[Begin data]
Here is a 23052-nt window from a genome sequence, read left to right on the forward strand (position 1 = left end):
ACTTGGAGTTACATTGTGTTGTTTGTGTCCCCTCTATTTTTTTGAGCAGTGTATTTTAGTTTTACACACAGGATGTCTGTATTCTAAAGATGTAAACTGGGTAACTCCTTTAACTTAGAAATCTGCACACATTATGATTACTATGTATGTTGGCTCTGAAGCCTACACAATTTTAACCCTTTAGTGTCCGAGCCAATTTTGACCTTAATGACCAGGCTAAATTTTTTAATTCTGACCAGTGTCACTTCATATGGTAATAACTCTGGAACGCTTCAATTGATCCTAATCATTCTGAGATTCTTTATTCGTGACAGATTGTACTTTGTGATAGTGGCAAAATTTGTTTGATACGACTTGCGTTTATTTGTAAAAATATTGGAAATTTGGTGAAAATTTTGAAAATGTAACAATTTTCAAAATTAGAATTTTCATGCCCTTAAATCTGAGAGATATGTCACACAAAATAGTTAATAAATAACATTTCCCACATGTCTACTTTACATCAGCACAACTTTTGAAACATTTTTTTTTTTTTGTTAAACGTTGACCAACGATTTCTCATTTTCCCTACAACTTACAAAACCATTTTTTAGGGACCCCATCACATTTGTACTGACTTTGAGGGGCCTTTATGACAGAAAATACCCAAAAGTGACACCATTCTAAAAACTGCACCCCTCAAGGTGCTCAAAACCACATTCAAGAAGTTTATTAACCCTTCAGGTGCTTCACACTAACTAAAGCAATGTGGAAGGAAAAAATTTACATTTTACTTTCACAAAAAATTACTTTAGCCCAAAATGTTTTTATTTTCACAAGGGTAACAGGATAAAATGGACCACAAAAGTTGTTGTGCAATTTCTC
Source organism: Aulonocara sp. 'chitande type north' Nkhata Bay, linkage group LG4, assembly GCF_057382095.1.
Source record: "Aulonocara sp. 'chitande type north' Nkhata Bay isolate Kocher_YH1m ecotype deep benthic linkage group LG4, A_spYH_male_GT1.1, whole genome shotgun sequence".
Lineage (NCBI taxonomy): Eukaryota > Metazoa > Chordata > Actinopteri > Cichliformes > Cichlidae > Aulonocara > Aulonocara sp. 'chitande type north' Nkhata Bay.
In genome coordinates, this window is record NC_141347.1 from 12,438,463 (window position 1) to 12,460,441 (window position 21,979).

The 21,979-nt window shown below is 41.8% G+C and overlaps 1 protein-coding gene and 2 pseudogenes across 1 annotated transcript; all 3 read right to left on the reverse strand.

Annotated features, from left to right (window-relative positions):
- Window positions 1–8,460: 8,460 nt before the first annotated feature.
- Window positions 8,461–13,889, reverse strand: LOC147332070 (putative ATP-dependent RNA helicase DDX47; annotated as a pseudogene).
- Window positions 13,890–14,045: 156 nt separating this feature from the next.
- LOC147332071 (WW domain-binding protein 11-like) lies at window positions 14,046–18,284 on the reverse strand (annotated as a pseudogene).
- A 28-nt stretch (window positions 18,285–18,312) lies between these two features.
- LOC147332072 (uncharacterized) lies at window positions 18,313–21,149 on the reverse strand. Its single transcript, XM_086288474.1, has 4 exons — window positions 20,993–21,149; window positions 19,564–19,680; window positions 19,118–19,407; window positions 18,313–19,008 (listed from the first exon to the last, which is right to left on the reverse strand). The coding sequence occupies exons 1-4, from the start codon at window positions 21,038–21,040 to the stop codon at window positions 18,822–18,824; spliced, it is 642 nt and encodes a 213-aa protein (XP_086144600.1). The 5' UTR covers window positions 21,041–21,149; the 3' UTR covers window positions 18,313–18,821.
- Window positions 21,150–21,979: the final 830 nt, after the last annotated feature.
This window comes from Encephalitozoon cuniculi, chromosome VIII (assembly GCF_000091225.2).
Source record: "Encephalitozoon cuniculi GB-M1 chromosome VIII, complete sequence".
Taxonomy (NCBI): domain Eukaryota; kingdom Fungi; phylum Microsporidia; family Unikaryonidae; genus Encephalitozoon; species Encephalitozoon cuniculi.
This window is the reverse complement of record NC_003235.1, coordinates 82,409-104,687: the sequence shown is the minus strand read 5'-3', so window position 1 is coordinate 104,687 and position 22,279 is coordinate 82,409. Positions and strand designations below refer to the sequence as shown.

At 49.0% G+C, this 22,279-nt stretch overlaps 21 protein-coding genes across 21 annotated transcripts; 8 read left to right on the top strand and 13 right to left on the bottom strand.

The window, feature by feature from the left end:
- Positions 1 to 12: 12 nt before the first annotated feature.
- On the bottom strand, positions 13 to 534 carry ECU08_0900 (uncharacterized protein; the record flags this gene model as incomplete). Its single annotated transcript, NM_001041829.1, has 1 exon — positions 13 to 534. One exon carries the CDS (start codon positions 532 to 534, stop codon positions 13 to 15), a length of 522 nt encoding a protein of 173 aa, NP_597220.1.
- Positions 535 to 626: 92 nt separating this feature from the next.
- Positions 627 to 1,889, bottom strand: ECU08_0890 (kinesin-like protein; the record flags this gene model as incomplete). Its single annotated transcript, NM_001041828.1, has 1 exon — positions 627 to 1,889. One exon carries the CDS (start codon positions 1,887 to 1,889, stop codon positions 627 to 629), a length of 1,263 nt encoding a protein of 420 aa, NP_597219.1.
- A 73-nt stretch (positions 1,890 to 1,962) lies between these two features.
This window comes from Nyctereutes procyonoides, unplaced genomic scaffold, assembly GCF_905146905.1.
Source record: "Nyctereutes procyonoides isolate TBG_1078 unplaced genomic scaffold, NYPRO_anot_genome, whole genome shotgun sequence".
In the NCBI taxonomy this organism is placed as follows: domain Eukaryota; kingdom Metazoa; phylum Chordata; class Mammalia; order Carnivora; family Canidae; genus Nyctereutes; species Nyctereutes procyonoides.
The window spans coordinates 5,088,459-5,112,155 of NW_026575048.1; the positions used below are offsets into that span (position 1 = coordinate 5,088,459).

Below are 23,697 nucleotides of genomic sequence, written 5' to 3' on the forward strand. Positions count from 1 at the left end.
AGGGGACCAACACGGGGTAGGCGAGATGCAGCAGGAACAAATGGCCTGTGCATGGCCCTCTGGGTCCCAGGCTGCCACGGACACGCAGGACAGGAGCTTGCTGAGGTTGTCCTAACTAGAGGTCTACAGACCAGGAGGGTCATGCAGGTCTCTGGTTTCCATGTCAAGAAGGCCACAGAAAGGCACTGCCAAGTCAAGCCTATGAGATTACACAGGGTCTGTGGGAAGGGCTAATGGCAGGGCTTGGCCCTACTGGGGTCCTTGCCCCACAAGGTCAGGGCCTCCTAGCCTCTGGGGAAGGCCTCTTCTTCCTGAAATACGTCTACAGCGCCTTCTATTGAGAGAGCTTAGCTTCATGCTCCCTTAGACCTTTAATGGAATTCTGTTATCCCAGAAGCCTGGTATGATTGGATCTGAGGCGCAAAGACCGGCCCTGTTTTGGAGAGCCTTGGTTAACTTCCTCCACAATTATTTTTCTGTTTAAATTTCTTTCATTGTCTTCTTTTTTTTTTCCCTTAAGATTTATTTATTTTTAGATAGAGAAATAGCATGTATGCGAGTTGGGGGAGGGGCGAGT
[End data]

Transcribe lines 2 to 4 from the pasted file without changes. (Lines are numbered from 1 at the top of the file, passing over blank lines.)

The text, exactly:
ACTTGGAGTTACATTGTGTTGTTTGTGTCCCCTCTATTTTTTTGAGCAGTGTATTTTAGTTTTACACACAGGATGTCTGTATTCTAAAGATGTAAACTGGGTAACTCCTTTAACTTAGAAATCTGCACACATTATGATTACTATGTATGTTGGCTCTGAAGCCTACACAATTTTAACCCTTTAGTGTCCGAGCCAATTTTGACCTTAATGACCAGGCTAAATTTTTTAATTCTGACCAGTGTCACTTCATATGGTAATAACTCTGGAACGCTTCAATTGATCCTAATCATTCTGAGATTCTTTATTCGTGACAGATTGTACTTTGTGATAGTGGCAAAATTTGTTTGATACGACTTGCGTTTATTTGTAAAAATATTGGAAATTTGGTGAAAATTTTGAAAATGTAACAATTTTCAAAATTAGAATTTTCATGCCCTTAAATCTGAGAGATATGTCACACAAAATAGTTAATAAATAACATTTCCCACATGTCTACTTTACATCAGCACAACTTTTGAAACATTTTTTTTTTTTTGTTAAACGTTGACCAACGATTTCTCATTTTCCCTACAACTTACAAAACCATTTTTTAGGGACCCCATCACATTTGTACTGACTTTGAGGGGCCTTTATGACAGAAAATACCCAAAAGTGACACCATTCTAAAAACTGCACCCCTCAAGGTGCTCAAAACCACATTCAAGAAGTTTATTAACCCTTCAGGTGCTTCACACTAACTAAAGCAATGTGGAAGGAAAAAATTTACATTTTACTTTCACAAAAAATTACTTTAGCCCAAAATGTTTTTATTTTCACAAGGGTAACAGGATAAAATGGACCACAAAAGTTGTTGTGCAATTTCTC
Source organism: Aulonocara sp. 'chitande type north' Nkhata Bay, linkage group LG4, assembly GCF_057382095.1.
Source record: "Aulonocara sp. 'chitande type north' Nkhata Bay isolate Kocher_YH1m ecotype deep benthic linkage group LG4, A_spYH_male_GT1.1, whole genome shotgun sequence".